Optimal Recovery from Caesarean Birth

After a Caesarean birth, you will be given a list of recovery tips from your medical care provider.  The following additional information contributes to optimal recovery following a surgical birth.

Taking care of a baby is a full-time job and deserves recognition as such.  Recovery from major abdominal surgery is also a full-time job.  For most people, in 6-8 weeks life will gain a new normal but it takes longer than that to fully recover from a Caesarean birth.

FOR BIRTH MOM:

REST, REST, REST!

This is essential for recovery. Although you have a newborn (perhaps other children too) at home, do the best you can to rest and recover. Get the support needed to do this, such as from a Postpartum Doula.

  • Sleep while the baby sleeps. Really, really!!! Let the house go for now! Enlist help if other responsibilities prevent you from napping.
  • No lifting or hard exercise. Listen to your body. Any pain means stop and rest right away. This will be humbling.
  • Hire a cleaner if you don’t have good live-in support. A weekly or bi-weekly cleaning works magic for your sanity.
  • Have an open house / meet-baby gathering to entertain all friends at once rather than spend hours daily with visitors.
  • Learn to accept help. Just say thank-you! Ask for help from friends & family. They’d love to make food, babysit siblings, walk the dog, feed the pets, do laundry etc. Your turn to help another will come later.
  • Make a “guest rule”. Any visitors must bring or prepare food (and clean up their mess), and/or do a chore from a list you’ve made. Make it clear they will not be entertained! They are there to help. This gets you help and decreases visitors.

For internal healing:

Osteopathy, Visceral Manipulation Therapy, and CranioSacral Therapy help resolve trauma and restore fluidity to organs & tissues, which speeds healing, decreases pain and facilitates long-term recovery. When internal tissues are exposed to air, adhesions can form. During surgery, organs are shifted from their optimal placement. Wait 4-6 weeks before starting treatment.

If you’re into Homeopathy: Traumeel (drops or tabs) during the entire post-surgical recovery phase, or homeopathic Arnica 200CH first 3-5 days (3 granules once daily).

Emotional Recovery:

Emotions following a Caesarean birth vary from woman to woman. One may feel completely satisfied with her birth and emotional recovery is not an issue. Conversely, another may feel loss, regret, blame or disappointment. There are infinite factors that lead to Caesarean birth.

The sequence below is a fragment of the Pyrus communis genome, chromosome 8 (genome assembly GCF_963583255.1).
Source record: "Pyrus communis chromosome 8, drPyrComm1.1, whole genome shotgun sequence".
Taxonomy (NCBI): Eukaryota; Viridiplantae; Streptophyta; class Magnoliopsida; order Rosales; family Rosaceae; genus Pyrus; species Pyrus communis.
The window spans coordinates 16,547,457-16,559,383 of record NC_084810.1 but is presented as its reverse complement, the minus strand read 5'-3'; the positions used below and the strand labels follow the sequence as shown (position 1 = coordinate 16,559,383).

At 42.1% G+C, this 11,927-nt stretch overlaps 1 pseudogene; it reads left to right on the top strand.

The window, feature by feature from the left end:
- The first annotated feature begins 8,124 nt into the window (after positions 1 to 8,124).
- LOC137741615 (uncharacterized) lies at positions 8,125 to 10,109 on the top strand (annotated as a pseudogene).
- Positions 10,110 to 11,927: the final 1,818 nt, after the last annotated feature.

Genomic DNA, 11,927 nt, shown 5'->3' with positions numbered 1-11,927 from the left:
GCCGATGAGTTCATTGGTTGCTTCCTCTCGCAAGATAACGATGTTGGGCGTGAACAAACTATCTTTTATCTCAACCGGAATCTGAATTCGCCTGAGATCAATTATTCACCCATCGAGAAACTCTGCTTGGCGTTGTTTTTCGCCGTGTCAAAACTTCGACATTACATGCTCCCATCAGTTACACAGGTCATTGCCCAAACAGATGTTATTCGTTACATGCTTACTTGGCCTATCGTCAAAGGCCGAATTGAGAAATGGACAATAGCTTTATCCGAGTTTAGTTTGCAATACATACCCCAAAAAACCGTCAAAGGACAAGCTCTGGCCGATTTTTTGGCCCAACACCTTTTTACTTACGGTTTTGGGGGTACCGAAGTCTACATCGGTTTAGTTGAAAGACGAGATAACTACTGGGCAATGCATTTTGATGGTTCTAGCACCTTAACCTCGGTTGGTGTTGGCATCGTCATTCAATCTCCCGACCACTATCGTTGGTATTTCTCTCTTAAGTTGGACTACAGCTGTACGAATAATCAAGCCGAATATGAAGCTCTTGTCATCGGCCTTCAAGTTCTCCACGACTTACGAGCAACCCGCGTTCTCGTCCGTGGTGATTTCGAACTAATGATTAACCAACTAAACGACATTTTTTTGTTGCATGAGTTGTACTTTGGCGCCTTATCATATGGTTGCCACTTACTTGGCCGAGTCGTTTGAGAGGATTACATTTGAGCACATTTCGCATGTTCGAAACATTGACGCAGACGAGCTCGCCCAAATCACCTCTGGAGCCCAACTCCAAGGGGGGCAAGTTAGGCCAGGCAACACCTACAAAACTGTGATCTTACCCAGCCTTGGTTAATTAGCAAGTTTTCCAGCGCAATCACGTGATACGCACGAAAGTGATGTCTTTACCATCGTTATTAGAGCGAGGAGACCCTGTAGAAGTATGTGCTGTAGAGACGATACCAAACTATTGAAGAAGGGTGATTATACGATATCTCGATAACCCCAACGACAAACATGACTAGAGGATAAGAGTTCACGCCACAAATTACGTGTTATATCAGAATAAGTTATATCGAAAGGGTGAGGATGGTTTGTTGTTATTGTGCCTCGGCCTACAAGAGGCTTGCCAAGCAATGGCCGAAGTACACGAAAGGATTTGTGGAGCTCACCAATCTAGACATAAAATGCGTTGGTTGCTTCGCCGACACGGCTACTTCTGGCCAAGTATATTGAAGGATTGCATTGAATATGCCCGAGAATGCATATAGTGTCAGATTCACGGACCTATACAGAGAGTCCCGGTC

Many people will say, “At least your baby is healthy”, but a woman’s birth journey is important too. Give yourself permission to feel sadness about your birth; it doesn’t mean you’d trade your baby’s health for your “ideal birth” nor that you don’t love and appreciate your baby. There’s room for being totally in love, feeling anger or sadness or happiness – all of it!

Other well-meaning folks might say at least you didn’t have to “suffer” in labour or that you got to take the “easy way out”. Forgive their ignorance. Many people don’t realize how difficult a Caesarean birth and recovery can be, often much more so than a natural birth.

  • Rescue Remedy as needed for grief, shock, disappointment.
  • Be kind and forgiving to yourself and allow space for grieving if you need it.
  • Several local health professionals can help with emotional trauma. Some use Flower Remedies, homeopathy, Reiki, other energy work, and/or verbal counselling styles.

For the scar:

  • After the stitches have dissolved, healthy high-quality oil such as rosehip seed oil (Rosa masquetta) on the incision site as often as possible to nourish the skin and decrease scarring. Combine with an essential oil blend to decrease itching, scarring, incidence of thick scarring and to speed healing (eg Blaine Andrusek Scar-B-Gone). If you don’t have these, vitamin-E oil will do.